"HTC strongly advocates intellectual property protection and will continue to respect other innovators and their technologies as we have always done, but we will continue to embrace competition through our own innovation as a healthy way for consumers to get the best mobile experience possible,” HTC chief executive Peter Chou said in a statement. “From day one, HTC has focused on creating cutting-edge innovations that deliver unique value for people looking for a smartphone."
In a formal complained filed earlier this month with the U.S. International Trade Commission (ITC) and in a U.S. District Court in Delaware, Apple accused HTC of treading on 20 of its patents related to the iPhone's user interface, underlying architecture and hardware. The patents cover everything from unlocking a handset with a finger gesture to power conservation techniques.
"We can sit by and watch competitors steal our patented inventions, or we can do something about it. We've decided to do something about it," Apple chief executive Steve Jobs said in statement the same day the lawsuit was filed. "We think competition is healthy, but competitors should create their own original technology, not steal ours."
Although Apple did not name Google in the suit, HTC is responsible for a number of high-profile phones based on the search giant's Android mobile operating system. In addition to the first Android phone, the G1, HTC is behind the recently released Nexus One, which features multi-touch technology similar to that offered by the iPhone. As such many observers have suggested Apple's actions were a carefully orchestrated, indirect attack on Google.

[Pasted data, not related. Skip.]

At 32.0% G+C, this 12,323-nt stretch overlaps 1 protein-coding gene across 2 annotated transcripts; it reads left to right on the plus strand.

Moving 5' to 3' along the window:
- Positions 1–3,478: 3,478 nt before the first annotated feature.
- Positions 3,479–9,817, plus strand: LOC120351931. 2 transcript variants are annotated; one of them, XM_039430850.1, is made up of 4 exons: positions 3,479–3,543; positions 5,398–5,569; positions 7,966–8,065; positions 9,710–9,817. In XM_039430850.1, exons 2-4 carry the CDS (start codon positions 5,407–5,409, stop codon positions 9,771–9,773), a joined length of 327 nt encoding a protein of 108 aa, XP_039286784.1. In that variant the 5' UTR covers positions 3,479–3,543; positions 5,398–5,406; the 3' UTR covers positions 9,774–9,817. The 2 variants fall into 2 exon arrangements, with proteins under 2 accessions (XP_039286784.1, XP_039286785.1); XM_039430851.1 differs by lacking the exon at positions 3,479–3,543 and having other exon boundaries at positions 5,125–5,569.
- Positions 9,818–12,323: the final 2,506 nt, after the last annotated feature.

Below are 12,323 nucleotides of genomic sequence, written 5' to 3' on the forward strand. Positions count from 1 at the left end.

Defending its reputation, HTC as part of its statement Thursday noted that the GSMA recently awarded the HTC Hero as the “Best Phone of 2009.” It also rifled off a list of other claimed technology firsts, including the Windows PDA (1998), first Windows Phone (June 2002), first 3G CDMA EVDO smartphone (October 2005), first gesture-based smartphone (June 2007), first Google Android smartphone (October 2008), and first 4G WIMAX smartphone (November 2008).
“HTC has always taken a partnership-oriented, collaborative approach to business. This has led to long-standing strategic partnerships with the top software, Internet and wireless technology companies in the industry as well as the top U.S., European and Asian mobile operators,” said Jason Mackenzie, vice president of HTC America. “It is through these relationships that we have been able to deliver the world’s most diverse series of smartphones to an even more diverse group of people around the world, recognizing that customers have very different needs.”
In an interview with Reuters, Mackenzie added that HTC plans to issue a formal response to Apple's claims within a matter of weeks but declined to outline the measures his firm will implement in its defense.
Apple's lawsuit against HTC is the latest in a growing pool of legal complains filed with the ITC bearing the iPhone maker's name. In recent months the company has sued Nokia, and is also being counter-sued by the Finnish handset maker. The ITC has agreed to look into both companies' complaints of patent infringement.
The ITC has also recently begun investigating claims made by Kodak against Apple. The camera company has alleged that Apple is in violation of patents that relate to the previewing of images, and processing them at different resolutions.
For more on Apple's suit against HTC, see AppleInsider's previous segments covering the 20 individual patents at issues and list of HTC devices that are allegedly in violation of Apple's intellectual property.